Petit Trois Omelet

There are two food items that I love but am particularly fussy about: eggs and pasta.  My requirements are that eggs must be soft-cooked or soft-boiled and that pasta must be served al dente.  I rarely order an omelet or scrambled eggs when dining out because 9 times out of 10 they are overcooked and lumpy with a spongy, cardboard-like texture. If I do order eggs, they’re always over-easy (with hash browns, bacon and buttered toast).

I constantly read cookbooks, cooking magazines and food blogs and watch food shows like, I’ll Have What Phil’s Having, Anthony Bourdain’s No Reservations and Layover to name a few. During 2015, it seemed that Ludo Lefebvre’s Petit Trois Omelet was featured in every food-based media. I became quite tired of hearing and reading about Mr. Lefebvre’s omelet, but had to try it. Honestly, it deserves every bit of attention it has received. This omelet is special.


Mr. Lefebvre’s omelet meets my egg requirements. The omelet is basically neatly rolled soft-scrambled eggs, featuring a creamy center and accentuated with warm gournay cheese. Every bite melts in your mouth.

There are a few “musts” when making this omelet:

  • Whisk the eggs until well-combined.
  • Use a non-stick pan.
  • Heat the pan on low heat.
  • Constantly stir the eggs and spread them evenly throughout the pan.
  • Be patient.


Petit Trois Omelet (adapted from Ludo Lefebvre’s recipe, as presented in Bon Appetit, April 2015.)  Keep in mind that omelets are not reserved for just breakfast and brunch. Consider this as a meal for lunch or dinner, as Europeans do!

I’m sure this omelet would be even more decadent and amazing with the 2 to 3 tablespoons of butter called for in Mr. Lefebvre’s original recipe, but trust me that it is still delicious with only 1 tablespoon. Decide what works for you.

Serves 1;  Prep time – less than 5 minutes; Cook time  – 5 minutes


  • 2 large eggs
  • 1 tablespoon unsalted butter, room temperature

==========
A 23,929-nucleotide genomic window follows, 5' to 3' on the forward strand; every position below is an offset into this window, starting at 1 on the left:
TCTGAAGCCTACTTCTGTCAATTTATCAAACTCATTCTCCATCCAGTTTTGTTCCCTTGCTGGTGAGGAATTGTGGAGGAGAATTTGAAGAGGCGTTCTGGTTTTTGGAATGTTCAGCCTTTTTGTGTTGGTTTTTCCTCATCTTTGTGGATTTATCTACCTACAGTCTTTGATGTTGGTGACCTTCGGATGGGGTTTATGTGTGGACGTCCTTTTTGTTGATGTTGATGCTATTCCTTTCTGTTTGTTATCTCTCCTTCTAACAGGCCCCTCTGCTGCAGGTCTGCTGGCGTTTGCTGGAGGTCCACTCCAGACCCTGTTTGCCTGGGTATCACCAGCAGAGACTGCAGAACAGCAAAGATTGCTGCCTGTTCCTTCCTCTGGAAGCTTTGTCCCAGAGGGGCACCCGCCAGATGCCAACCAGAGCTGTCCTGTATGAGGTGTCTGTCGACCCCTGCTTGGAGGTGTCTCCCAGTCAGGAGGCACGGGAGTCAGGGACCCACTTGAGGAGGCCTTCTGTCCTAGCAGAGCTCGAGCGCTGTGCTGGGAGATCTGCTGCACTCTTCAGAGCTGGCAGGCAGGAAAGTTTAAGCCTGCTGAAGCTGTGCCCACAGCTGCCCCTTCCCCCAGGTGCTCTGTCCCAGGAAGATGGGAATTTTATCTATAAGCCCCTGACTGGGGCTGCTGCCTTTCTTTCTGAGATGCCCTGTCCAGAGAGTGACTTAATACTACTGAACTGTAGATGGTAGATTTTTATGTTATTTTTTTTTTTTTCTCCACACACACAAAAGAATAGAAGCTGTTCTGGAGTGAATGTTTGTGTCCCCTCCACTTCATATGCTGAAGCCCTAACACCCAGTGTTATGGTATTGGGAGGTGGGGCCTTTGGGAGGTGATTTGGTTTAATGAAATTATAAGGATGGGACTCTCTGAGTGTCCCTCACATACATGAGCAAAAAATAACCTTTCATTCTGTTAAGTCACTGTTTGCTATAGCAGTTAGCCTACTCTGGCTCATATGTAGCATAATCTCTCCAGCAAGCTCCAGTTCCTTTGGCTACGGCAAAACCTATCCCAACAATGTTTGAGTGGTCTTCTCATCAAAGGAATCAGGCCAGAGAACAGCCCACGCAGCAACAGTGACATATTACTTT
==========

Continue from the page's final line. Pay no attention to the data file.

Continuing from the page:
• Kosher salt and ground pepper to taste
  • 3 to 4 tablespoons gournay cheese, such as Alouette or Boursin brand (you could also use cream cheese)
  • 1 tablespoon finely chopped chives


  1. Whisk eggs in a medium bowl until very smooth and well-combined (there should be no strands of egg white remaining).  Season with salt and pepper to taste. IMG_8121
  2. Heat butter in an 8″ nonstick skillet over medium-low heat. Once the butter melts (don’t let it sizzle), add eggs. Using a rubber spatula, stir eggs quickly and constantly in a figure-eight pattern. Scrape down the sides of the skillet as you go to avoid dry bits in your omelet.IMG_8128
  3. As soon as eggs begin to coagulate (about 2 minutes) shake skillet to settle any uncooked egg. Keep stirring and moving pan in a circular motion until eggs are nearly cooked through on the bottom but still runny on top (or baveuse, as the French say), about 1 minute. Lift an edge of the omelet to check that it is holding together; the underside of the omelet should have taken on no color. Remove pan from heat.IMG_8131
  4. Spoon dollops of cheese across the center of the omelet.  IMG_8142
  5. Starting at the edge closest to you, use a spatula to roll up omelet in 1½” intervals.IMG_8144
  6. Turn out onto a plate, seam side down.  Sprinkle with salt and chives and enjoy!IMG_8333IMG_8351


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